Inside the church you can find a special Madonna representation in mosaic. The “Madonna in fur” wears a peasant coat typical for the region and red slippers typical for Szeged. In summer, open-air concerts and theater and opera performances are often held on the church forecourt.
In front of the church also rises the oldest building of the city, the octagonal Demetrius Tower (Dömötör-torony) from the 12th century. Statues of famous Hungarian personalities from art, literature, economy and politics can be seen in the shady Szeged Pantheon under the arcades around the Votive Church.
On the Great Plain, about 90 km southeast of Budapest, between the Tisza and Danube rivers, lies the city of Kecskemét. About 110 000 inhabitants live in this economic and cultural center.
Kecskemét is the home of one of the national drinks of Hungary, the apricot brandy, called “barackpalinka” in Hungarian. This city is also known about the international air show that takes place there every year. Plan your Hungary vacation so that you can witness this impressive show.
The Hungarian composer, Zoltán Kodály was born in this city. Music lovers know the Zoltán Kodály Institute of Kecskemét. Kecskemét is also known by horse lovers. Competitions, including world championships, for carriage driving are regularly organized there.
Most of the sights of the town can be seen on the main square. These are: the Town Hall, the Ornate Palace, the Old Church, the Municipal Theater and others.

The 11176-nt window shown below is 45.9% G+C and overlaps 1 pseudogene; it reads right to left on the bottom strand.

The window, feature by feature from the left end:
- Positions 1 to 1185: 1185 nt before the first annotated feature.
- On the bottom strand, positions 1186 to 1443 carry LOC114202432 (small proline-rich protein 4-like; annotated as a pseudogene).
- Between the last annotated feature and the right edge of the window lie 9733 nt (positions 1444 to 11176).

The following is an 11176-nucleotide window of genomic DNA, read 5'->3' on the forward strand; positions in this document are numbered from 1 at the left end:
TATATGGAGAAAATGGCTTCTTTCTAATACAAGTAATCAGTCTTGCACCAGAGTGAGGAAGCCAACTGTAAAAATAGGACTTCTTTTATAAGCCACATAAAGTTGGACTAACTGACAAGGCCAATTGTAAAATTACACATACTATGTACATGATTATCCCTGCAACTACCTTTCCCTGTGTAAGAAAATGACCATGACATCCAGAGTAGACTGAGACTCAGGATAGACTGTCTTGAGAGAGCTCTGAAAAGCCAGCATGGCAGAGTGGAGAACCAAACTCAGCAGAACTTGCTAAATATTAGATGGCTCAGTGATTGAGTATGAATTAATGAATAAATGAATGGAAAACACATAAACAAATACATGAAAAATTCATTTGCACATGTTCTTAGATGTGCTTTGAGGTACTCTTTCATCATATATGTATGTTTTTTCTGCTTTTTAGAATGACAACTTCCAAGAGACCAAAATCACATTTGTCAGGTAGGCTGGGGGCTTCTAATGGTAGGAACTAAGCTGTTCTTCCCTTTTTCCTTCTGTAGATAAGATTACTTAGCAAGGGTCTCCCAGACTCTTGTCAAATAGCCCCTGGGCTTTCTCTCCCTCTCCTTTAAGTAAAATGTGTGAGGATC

The architecture of the buildings of Kecskemét was strongly influenced by the Art Nouveau style. Apart from the Town Hall and the Ornate Palace, several buildings such as the Luther Palace and the Katona Jozsef Gymnasium were built in Art Nouveau style. They are beautiful examples of Art Nouveau in Hungary.
Puszta is the name given to the barren, vegetation-poor plain between the Danube and the Tisza, which is considered to be the western foothill of the Eurasian steppe. The name is derived from the Old Slavic word “pust”, which means “barren”, “desolate”, “empty”. The term appeared when the population retreated to the cities during the Turkish rule and the land became desolate. Later, individual farmsteads were established again, which at first were cultivated only temporarily because of the regular flooding.
When the Tisza River was canalized in the 19th century, the floods stopped, which led to karstification of the soil. Today, large-scale agriculture is again practiced with artificial fertilizers, as evidenced by sunflower fields reaching to the horizon. Originally, the Puszta is only in a few places, e.g. in the Hortobágy National Park or in smaller areas around the Tisza River.
Located on the Hungarian Spa Road, the spa town of Bad Heviz is a very special destination. The city is located on the largest natural thermal lake in the world. Characterized by historic spa facilities and nestled in a particularly picturesque landscape, the small town offers the opportunity to experience Hungary from its most beautiful side.
The history of the town is closely connected with the importance of the thermal lake. The Romans already appreciated the healing effects of the world’s largest thermal lake. Haviz became one of the most famous spa resorts in the country towards the end of the 18th century. In 1795, Count György Festeticx built the first bathhouses and spa facilities after the therapeutic effects of the thermal water were scientifically proven.
As demand increased, more spa facilities were built in the 1960s and the number of spa guests grew steadily. Today, Heviz is a center of attraction for nature lovers, wellness enthusiasts and people with chronic and degenerative joint diseases.